Like islands in the sea small hills, only some dozen meters in height, rises from the flat landscape of the "Orla-valley" south of Weimar. These “mountains” consists of limestone of ancient reefs, growing once in the Permian "Zechstein - sea". Tectonic and erosion have done they dirty work since them, leaving behind only isolated “Zeugenberge” (rude translated in Witnesses mountains) from the marine deposits.
In a flat landscape every vantage point, that enables a hunter to overlook a vast territory, is of strategic importance. And in fact during the last ice age early man observed from this Zeugenberge the glacial steppe in search for the big herds of mammals.
Today the summits of these hills are mostly flat, covered by dense shrubby vegetation, and the surrounding landscape is characterized by villages, fields and scattered trees.
During excavations in a depression on the summit of the “Gamsenberg” – presumably in a karst depression or a collapsed cave - underlying 1,5m thick Loess deposits from the last glacial, a fossil soil was discovered, that contained lithic artefacts, bone fragments and charcoal. This paleosoil developed under warm climatic conditions on rubble of the underlying limestone, this rubble also shows cryoturbation.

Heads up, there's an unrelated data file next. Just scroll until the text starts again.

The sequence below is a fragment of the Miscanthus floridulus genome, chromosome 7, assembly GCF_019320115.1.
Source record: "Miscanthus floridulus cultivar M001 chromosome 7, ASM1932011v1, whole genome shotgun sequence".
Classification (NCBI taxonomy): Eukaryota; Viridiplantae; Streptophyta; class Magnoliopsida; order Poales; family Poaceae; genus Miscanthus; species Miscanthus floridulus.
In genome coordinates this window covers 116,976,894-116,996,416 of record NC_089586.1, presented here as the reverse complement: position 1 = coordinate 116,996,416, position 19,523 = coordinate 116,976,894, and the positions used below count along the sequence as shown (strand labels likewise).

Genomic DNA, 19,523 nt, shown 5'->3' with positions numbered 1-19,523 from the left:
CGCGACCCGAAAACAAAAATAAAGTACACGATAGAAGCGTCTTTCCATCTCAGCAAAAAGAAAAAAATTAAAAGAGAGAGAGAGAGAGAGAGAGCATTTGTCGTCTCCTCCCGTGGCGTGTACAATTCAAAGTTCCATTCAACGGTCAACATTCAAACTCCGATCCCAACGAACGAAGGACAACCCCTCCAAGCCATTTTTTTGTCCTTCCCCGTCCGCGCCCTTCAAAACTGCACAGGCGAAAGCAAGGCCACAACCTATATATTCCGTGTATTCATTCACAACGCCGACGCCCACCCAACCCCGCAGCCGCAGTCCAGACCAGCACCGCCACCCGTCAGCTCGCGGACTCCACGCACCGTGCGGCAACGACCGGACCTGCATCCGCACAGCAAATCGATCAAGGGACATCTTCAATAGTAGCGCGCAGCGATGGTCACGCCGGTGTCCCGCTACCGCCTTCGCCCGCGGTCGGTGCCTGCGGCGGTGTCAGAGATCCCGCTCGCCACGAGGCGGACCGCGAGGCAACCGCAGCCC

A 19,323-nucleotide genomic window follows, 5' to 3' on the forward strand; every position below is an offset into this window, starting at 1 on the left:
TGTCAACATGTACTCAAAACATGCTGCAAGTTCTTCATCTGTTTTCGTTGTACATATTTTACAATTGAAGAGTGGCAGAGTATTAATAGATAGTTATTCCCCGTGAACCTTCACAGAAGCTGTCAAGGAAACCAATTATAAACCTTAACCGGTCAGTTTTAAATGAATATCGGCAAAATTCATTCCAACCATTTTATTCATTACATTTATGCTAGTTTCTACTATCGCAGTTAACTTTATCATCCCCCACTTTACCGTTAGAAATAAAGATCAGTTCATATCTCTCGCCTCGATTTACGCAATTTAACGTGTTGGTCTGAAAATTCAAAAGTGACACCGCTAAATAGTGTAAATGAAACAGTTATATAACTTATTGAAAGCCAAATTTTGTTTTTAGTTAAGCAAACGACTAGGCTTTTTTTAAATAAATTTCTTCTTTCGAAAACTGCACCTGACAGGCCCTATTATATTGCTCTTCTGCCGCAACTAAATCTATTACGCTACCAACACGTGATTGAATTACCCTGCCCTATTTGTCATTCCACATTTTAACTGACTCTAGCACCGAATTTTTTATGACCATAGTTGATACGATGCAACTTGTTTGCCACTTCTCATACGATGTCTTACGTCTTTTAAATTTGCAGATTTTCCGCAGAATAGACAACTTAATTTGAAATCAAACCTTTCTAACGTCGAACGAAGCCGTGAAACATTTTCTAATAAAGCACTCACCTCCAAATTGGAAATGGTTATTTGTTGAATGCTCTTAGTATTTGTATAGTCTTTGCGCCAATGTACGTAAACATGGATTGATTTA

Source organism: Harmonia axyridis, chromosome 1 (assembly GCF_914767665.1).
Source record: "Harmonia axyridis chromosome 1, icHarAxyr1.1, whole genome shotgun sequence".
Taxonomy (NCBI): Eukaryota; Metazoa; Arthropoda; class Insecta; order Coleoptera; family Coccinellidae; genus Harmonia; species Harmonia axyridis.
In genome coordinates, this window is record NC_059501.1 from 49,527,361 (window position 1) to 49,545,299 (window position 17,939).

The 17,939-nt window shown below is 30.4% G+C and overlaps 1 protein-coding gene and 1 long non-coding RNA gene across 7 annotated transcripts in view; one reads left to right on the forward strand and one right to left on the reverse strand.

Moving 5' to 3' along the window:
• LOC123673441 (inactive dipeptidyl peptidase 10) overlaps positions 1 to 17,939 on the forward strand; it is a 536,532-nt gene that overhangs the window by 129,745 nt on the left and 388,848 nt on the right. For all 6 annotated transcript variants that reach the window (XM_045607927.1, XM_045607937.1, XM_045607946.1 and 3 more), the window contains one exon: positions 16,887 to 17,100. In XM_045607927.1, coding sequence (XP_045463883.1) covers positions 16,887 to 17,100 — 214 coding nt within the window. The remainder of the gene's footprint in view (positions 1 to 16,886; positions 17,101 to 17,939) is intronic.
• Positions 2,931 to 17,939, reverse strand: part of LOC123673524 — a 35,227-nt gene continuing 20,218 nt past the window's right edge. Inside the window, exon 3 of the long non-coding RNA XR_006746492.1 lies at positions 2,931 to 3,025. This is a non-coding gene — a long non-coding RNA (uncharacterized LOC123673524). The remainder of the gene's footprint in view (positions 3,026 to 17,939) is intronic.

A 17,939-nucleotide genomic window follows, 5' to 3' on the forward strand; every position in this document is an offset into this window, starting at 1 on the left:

The stratigraphic section of the archeological site "Gamsenberg". The upper part consists of Loess deposits, that overlay periglacial displaced rubble and rock fragments (cryoturbation).
Dating of glacial loess samples resulted in ages between 44.700+-4.500 and 41.900+-4.600 years. Between this stratigraphic layer and the horizon with the artefacts bones of micro mammals were found, especially the remains of pika (Ochotona) and lemming (Lemmini) indicate dry, cold conditions. Dating of the layer with the artefacts gave an age of 52.500 to 70.900 years, the bone fragments in this layer belong to animals like elk (Alces), horse (Equus hydruntinus and taubachensis), stag (Cervus elaphus), deer (Capreolus capreolus), auerochs (Bos) or bison (Bison) and a undetermined proboscidean (Mammuthus ?).
This animal assemblage is indicative for a dry, continental to boreal climate, with a mosaic of tree spots and steppe areas. The paleobotanic remains are also indicative to a climate with warm summers, but an annual average temperature to low to permit the establishment of deciduous tree forests.
The only time period that coincide with the radiometric ages, and also with a change between warm to cold climate temperatures, like indicated by the sedimentological and paleontological evidences, is the Odderade interstadial between 70 to 60kyrs during the Weichsel ice age.
Humans, presumably Neanderthals, used the Zeugenberge as ideal vantage point to overlook the steppe with sparse wood spots during an interstadial of the last glacial period. Here they prepared their tools, using rocks like flintstone (found in morainic deposits 20 kilometres away), quartz, greywacke and siliceous schist. After spotting a herd of animals, and (hopefully) successful hunt, they returned and butchered their prey on this site. Then, during full glacial conditions some 50.000 years ago wind transported dust covered the abandoned site, and only today, the karst fissures return their hidden secrets.
WEBER, T. (1996): Das Paläolithikum und das Mesolithikum in Mitteldeutschland. Archäologie in sachsen-Anhalt Nr.6. Archäologische Gesellschaft in Sachsen-Anhalt, Halle